On April 9, 2020, the Governor of Arizona issued an executive order granting immunity to certain healthcare professionals and organizations providing care services in support of the State’s COVID-19 public health emergency. The immunity given applies to all acts or omissions occurring during the executive order time period, which runs from April 9th-June 30th, unless extended. The term in this executive order, and some orders in other states, begs the question: what about the civil liability exposure for medical care given earlier in the year as the virus broke out?
The healthcare professionals and institutions in Arizona are breathing a huge, collective sigh of relief. The Arizona Department of Health Services reports a total number of COVID-19 cases at 287,605 as of May 27th, with 501 new cases reported on that date. Arizona is a popular place for people to retire with its sunshine and warm weather. ABC news reports that the state is home to 3,100 licensed long-term care facilities, spanning nursing homes, skilled nursing facilities, and group homes for adults and children. Nearly 80% of the COVID-19 deaths in Arizona are people over 65.
On May 21st, Arizona officials announced initial coronavirus testing will start at 147 long-term care facilities – all of which are skilled nursing facilities, a category that is only a small percentage of the total long-term care facilities in the state. With AZ being one of the first states to reopen and the high density of nursing homes, healthcare professionals and institutions will likely be busy giving care for the COVID-19 virus for a while. Thus, it seems likely the executive order will need to be extended.
Here are the key provisions of the Executive Order:
Presumption of Good Faith and Immunity for Healthcare Professionals
Section one of the Order states that an Arizona healthcare professional licensed under Chapters 13, 15, 17, 18, 25 and 35 of A.R.S Title 32, will be presumed to have acted in good faith in providing medical services to support the public health emergency and immune from civil liability. Volunteer health professionals registered and recruited by the Advanced Registration of Volunteer Health Professionals for the emergency have the same presumption of good faith and immunity protections.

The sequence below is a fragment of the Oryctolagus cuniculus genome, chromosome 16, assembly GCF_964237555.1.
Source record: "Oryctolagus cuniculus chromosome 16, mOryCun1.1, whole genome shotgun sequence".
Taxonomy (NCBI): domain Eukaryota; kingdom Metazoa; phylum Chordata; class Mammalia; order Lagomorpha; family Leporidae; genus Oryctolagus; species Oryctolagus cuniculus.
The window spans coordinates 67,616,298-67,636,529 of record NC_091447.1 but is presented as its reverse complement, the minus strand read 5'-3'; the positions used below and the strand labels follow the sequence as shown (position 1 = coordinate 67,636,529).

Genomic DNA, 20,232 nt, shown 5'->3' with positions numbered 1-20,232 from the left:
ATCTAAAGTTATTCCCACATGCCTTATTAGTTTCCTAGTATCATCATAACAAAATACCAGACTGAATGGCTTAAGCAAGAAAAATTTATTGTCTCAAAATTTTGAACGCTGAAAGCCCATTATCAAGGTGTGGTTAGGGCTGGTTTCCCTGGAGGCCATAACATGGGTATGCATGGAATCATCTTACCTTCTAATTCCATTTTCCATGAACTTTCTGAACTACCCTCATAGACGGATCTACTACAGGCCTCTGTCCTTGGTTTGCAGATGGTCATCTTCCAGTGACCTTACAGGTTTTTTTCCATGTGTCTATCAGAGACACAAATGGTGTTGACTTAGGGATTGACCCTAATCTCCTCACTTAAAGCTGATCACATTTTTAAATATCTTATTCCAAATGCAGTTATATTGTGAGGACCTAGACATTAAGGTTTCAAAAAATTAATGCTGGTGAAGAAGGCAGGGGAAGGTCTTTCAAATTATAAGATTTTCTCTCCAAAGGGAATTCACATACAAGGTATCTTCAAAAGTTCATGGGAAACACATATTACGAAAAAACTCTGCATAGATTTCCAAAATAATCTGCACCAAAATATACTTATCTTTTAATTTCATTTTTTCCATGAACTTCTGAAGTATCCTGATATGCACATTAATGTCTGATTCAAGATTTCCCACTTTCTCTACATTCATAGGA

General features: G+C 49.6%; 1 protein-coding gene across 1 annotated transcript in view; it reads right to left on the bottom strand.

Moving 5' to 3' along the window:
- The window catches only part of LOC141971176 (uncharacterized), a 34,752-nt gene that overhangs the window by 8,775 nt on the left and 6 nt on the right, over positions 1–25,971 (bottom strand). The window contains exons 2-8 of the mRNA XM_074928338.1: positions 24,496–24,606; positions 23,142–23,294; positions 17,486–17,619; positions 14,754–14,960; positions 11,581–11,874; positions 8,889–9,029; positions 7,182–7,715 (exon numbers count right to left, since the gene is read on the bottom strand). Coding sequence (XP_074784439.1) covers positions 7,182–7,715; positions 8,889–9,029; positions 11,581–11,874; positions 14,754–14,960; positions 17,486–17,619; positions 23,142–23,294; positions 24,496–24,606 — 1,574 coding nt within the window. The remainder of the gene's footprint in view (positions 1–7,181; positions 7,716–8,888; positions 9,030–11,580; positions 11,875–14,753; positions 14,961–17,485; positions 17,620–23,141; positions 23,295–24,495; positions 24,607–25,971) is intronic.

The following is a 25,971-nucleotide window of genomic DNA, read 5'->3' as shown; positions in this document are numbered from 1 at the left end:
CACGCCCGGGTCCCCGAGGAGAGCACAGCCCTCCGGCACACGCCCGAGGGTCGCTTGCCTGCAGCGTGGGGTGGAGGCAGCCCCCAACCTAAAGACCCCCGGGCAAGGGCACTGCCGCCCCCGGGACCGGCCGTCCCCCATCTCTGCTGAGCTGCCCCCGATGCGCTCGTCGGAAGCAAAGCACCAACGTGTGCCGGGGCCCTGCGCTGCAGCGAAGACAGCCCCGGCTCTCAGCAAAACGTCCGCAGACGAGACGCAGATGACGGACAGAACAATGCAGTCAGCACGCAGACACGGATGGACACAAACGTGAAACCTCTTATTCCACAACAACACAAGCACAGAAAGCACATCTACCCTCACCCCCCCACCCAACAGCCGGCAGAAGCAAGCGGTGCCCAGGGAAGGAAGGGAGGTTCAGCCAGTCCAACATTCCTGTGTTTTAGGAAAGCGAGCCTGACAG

Emergency medical care technicians, licensed under A.R.S. Title 36, Chapter 21.1, also got the presumption of good faith and civil liability immunity in the Order.
Healthcare Institutions: Immunity, but No Good Faith Presumption
The Order grants immunity to healthcare institutions licensed pursuant to A.R.S Title 36, Chapter 4, and entities operating modular field treatment facilities or other licensed or unlicensed site designated for use by state public health authorities or an emergency medical care technician for use in the COVID-19 crisis.
The civil liability immunity is for the acts or omissions done in good faith by the entity’s agents, officers, employees, representatives, or volunteers. However, neither healthcare institutions nor entities operating modular field treatment facilities received the presumption of good faith protection. These organizations will have to prove that they provided medical services in good faith, relying on state-approved protocols for the COVID-19 crisis.
No Immunity for Gross, Reckless or Willful Misconduct
The immunity protections do not apply to the acts or omissions by any of the persons stipulated in the Order that constitute “gross negligence or reckless or willful misconduct including, but not limited to, the healthcare professional volunteer or other individual rendering medical care services under the influence of alcohol or an intoxicating drug.”